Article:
United States of America, Plaintiff-appellee, v. Francisco Nolasco, Defendant-appellant, 881 F.2d 678 (9th Cir. 1989)Annotate this Case
Submitted May 17, 1989*.Decided Aug. 1, 1989. As Amended Oct. 23, 1989
David M. Ochoa, Phoenix, Ariz., for defendant-appellant.
Gary A. Husk, Asst. U.S. Atty., Phoenix, Ariz., for plaintiff-appellee.
Appeal from the United States District Court for the District of Arizona.
Before TANG, NELSON and REINHARDT, Circuit Judges.
Francisco Nolasco, an illegal alien, appeals from his conviction on 19 counts of harboring illegal aliens in violation of 8 U.S.C. § 1324(a) (1) (C). Nolasco contends that the district court erred in denying his request that the jury be instructed on the meaning of the term reasonable doubt. This court was first presented with the issue of when the trial court must define reasonable doubt for the jury in United States v. Witt, 648 F.2d 608 (9th Cir. 1981). We noted that there was a split of authority in the circuits as to whether a trial court must upon request give an instruction concerning the meaning of that term. Id. at 610. We then held that under the circumstances of the case then before us, the district court did not abuse its discretion in not giving an instruction. Id. at 610-11.
Subsequently, in United States v. Wosepka, 757 F.2d 1006 (9th Cir.), modified, 787 F.2d 1294 (1985), we explained our holding in Witt. We held that while the district court has the discretion to refuse to give an instruction defining reasonable doubt if "the issues to be resolved by the jury ... [are] fairly staightforward and the evidence [is] not complex," id. at 1009, the court may not refuse to do so if the case is one of any complexity.
Both parties have argued that the distinction between a "complex" case and a "straightforward" one is arbitrary and unworkable and have asked us to adopt a flat rule one way or the other regarding instructions defining reasonable doubt. The respective arguments of the parties contain no surprises. The government argues that the term "reasonable doubt" is self-explanatory and that no instruction regarding its meaning is needed in any case; conversely, the appellant argues that, because of the central role the concept of reasonable doubt plays in our criminal justice system, Wosepka, 757 F.2d at 1008, an explanation of the meaning of the term should be given whenever requested.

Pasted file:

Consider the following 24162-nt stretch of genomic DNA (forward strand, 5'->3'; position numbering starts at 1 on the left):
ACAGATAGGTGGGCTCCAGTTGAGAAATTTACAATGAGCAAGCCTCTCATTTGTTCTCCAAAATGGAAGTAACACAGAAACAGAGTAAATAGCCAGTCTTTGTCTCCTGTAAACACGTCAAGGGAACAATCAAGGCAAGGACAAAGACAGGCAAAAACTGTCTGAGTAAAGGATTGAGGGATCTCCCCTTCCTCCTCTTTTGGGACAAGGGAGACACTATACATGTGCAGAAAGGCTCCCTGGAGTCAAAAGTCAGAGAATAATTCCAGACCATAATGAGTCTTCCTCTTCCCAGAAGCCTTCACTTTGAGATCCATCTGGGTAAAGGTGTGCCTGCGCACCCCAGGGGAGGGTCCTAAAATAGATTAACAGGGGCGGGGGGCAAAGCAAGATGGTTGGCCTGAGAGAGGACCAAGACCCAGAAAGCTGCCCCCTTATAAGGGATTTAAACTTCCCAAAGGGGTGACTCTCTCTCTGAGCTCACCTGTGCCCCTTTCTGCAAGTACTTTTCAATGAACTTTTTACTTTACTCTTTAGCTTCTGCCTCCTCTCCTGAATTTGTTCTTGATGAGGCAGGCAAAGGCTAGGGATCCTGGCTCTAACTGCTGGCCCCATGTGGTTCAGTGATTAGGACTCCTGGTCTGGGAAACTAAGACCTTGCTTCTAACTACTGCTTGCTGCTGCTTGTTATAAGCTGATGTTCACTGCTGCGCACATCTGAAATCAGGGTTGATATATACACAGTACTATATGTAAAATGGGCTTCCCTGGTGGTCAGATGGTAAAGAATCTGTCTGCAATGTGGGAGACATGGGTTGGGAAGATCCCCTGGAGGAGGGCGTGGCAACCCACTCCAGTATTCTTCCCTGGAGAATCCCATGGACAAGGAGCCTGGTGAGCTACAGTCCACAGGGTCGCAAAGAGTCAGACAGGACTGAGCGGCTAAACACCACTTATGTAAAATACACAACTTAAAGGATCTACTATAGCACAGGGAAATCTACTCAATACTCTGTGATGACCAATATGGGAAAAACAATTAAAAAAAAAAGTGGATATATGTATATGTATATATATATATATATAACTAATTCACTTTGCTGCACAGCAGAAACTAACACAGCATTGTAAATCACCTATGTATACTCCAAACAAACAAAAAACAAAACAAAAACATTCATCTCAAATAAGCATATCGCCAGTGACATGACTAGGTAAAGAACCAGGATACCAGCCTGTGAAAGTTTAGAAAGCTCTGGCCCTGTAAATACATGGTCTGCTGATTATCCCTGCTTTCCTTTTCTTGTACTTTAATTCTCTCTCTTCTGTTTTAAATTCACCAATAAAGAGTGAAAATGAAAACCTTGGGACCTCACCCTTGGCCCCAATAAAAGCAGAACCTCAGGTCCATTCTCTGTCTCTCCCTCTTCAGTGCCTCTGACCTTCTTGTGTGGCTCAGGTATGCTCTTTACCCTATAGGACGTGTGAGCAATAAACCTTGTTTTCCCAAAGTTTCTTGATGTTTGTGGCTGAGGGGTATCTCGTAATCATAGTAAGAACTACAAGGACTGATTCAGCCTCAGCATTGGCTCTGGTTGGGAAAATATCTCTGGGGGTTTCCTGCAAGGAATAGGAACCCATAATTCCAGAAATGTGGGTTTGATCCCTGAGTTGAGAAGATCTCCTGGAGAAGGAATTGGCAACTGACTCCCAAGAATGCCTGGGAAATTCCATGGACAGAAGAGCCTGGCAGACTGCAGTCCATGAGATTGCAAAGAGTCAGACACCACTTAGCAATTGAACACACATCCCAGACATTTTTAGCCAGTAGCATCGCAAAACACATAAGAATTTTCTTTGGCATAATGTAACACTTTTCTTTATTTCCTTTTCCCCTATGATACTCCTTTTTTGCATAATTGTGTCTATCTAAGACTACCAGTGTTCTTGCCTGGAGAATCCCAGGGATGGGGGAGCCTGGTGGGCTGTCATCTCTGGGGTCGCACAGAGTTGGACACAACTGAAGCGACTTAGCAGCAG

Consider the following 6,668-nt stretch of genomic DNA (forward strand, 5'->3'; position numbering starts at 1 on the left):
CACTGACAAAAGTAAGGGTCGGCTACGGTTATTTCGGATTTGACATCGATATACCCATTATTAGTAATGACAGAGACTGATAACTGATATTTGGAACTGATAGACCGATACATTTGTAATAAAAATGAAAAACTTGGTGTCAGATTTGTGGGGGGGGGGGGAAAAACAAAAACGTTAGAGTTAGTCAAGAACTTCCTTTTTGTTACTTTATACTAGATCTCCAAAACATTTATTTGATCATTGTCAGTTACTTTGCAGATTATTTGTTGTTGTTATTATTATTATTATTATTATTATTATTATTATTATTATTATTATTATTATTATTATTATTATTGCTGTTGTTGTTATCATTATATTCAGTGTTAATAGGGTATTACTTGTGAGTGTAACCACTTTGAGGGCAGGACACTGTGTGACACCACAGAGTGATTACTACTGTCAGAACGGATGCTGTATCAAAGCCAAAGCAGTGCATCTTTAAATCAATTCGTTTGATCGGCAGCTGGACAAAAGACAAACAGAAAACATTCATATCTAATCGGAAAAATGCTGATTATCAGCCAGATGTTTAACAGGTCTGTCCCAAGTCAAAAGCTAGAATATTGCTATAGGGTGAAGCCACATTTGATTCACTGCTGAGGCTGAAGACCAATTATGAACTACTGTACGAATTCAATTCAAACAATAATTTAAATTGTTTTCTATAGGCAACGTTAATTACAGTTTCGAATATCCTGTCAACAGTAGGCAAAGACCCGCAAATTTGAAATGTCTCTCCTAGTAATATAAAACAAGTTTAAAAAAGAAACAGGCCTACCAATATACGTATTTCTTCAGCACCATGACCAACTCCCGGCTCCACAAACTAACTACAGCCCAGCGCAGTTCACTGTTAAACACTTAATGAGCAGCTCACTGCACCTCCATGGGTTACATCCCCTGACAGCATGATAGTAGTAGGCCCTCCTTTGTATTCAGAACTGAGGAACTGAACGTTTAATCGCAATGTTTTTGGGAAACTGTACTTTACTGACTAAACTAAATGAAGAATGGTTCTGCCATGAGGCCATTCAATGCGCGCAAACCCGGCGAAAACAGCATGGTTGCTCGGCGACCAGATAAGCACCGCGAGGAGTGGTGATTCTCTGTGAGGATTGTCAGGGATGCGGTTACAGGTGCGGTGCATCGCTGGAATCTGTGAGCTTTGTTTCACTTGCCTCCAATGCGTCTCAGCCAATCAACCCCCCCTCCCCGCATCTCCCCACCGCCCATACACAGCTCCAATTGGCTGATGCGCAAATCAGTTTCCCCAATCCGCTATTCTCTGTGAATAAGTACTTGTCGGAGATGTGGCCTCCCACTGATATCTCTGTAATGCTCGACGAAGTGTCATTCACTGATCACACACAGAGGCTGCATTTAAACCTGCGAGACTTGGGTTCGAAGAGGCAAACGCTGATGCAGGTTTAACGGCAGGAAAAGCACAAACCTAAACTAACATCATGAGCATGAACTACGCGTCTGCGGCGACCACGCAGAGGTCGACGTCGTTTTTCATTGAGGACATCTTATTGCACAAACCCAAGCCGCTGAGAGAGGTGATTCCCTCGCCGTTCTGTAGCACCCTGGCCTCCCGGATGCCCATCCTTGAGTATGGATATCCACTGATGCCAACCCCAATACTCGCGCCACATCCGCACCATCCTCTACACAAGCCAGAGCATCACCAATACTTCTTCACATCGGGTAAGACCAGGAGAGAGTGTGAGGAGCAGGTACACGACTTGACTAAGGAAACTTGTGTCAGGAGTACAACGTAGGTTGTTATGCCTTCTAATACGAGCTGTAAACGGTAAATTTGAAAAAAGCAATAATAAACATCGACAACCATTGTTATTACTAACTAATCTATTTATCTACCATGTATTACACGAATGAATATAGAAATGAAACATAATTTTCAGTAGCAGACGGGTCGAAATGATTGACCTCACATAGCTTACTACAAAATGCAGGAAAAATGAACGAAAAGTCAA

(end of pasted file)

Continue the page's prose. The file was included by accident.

As a three-judge panel, we are, of course, without the power to reconsider the law of the circuit established in Witt and Wosepka. Christoffel v. E.F. Hutton & Co., 588 F.2d 665, 667 (9th Cir. 1978). We are not free to hold that the instruction in question must be given in all cases or need be given in none. Only an en banc court can make that judgment. However, we can note that explaining the meaning of the term reasonable doubt could be of considerable assistance to a jury and could well increase the chances that the verdict will be consistent with the mandates of the constitution. "The reasonable doubt instruction 'is a prime instrument for reducing the risk of convictions resting on factual error.' " Witt, 648 F.2d at 610 (quoting In re Winship, 397 U.S. 358, 363, 90 S. Ct. 1068, 1072, 25 L. Ed. 2d 368 (1970)). Indeed, the Manual of Model Jury Instructions for the Ninth Circuit (1985) includes an instruction on the definition of "reasonable doubt" at section 3.04. Consistent use of that instruction as it may from time to time be amended, would, as a practical matter, avoid needless disagreements and appeals. Accordingly, we conclude that the better practice is for the district court to give a reasonable doubt instruction in all cases. Certainly, a district court would be well-advised to give such an instruction whenever either party requests it to do so.1
Notwithstanding the above, as we have already noted we are bound by Witt and Wosepka. Because we conclude that the issues and evidence in this case are simple and uncomplicated, we hold that the district court did not abuse its discretion in refusing to give the requested instruction. Thus, we must affirm the conviction.
Nolasco also contends that 18 U.S.C. § 3013 is unconstitutional and that the district court's assessment of a $50 fine against him on each count pursuant to that section was improper. We agree. We have recently held that 18 U.S.C. § 3013 was enacted in violation of the origination clause of the Constitution. United States v. Munoz-Flores, 863 F.2d 654, 661 (9th Cir. 1988). Accordingly, we vacate that part of Nolasco's sentence.
AFFIRMED IN PART, VACATED IN PART.